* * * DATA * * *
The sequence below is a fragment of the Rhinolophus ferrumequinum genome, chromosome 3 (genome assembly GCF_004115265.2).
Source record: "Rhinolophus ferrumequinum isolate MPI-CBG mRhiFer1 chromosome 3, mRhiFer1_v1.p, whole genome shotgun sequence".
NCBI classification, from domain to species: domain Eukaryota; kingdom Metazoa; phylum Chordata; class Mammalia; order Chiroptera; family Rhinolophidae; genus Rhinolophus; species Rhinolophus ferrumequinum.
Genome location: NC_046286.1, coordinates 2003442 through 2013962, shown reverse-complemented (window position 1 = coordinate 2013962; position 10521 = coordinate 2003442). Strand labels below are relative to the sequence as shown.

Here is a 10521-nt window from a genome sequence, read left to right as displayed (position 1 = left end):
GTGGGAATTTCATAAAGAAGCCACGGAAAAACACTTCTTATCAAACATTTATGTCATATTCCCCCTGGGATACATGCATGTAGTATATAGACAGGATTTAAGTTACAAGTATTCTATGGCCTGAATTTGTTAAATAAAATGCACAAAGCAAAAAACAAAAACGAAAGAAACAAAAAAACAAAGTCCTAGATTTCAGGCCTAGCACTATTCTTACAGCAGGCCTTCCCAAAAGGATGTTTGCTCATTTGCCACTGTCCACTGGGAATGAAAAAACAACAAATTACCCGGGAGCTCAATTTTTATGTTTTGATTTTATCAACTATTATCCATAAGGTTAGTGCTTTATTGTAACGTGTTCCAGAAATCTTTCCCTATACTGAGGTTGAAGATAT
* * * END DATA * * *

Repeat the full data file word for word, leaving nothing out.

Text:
The sequence below is a fragment of the Rhinolophus ferrumequinum genome, chromosome 3 (genome assembly GCF_004115265.2).
Source record: "Rhinolophus ferrumequinum isolate MPI-CBG mRhiFer1 chromosome 3, mRhiFer1_v1.p, whole genome shotgun sequence".
NCBI classification, from domain to species: domain Eukaryota; kingdom Metazoa; phylum Chordata; class Mammalia; order Chiroptera; family Rhinolophidae; genus Rhinolophus; species Rhinolophus ferrumequinum.
Genome location: NC_046286.1, coordinates 2003442 through 2013962, shown reverse-complemented (window position 1 = coordinate 2013962; position 10521 = coordinate 2003442). Strand labels below are relative to the sequence as shown.

Here is a 10521-nt window from a genome sequence, read left to right as displayed (position 1 = left end):
GTGGGAATTTCATAAAGAAGCCACGGAAAAACACTTCTTATCAAACATTTATGTCATATTCCCCCTGGGATACATGCATGTAGTATATAGACAGGATTTAAGTTACAAGTATTCTATGGCCTGAATTTGTTAAATAAAATGCACAAAGCAAAAAACAAAAACGAAAGAAACAAAAAAACAAAGTCCTAGATTTCAGGCCTAGCACTATTCTTACAGCAGGCCTTCCCAAAAGGATGTTTGCTCATTTGCCACTGTCCACTGGGAATGAAAAAACAACAAATTACCCGGGAGCTCAATTTTTATGTTTTGATTTTATCAACTATTATCCATAAGGTTAGTGCTTTATTGTAACGTGTTCCAGAAATCTTTCCCTATACTGAGGTTGAAGATAT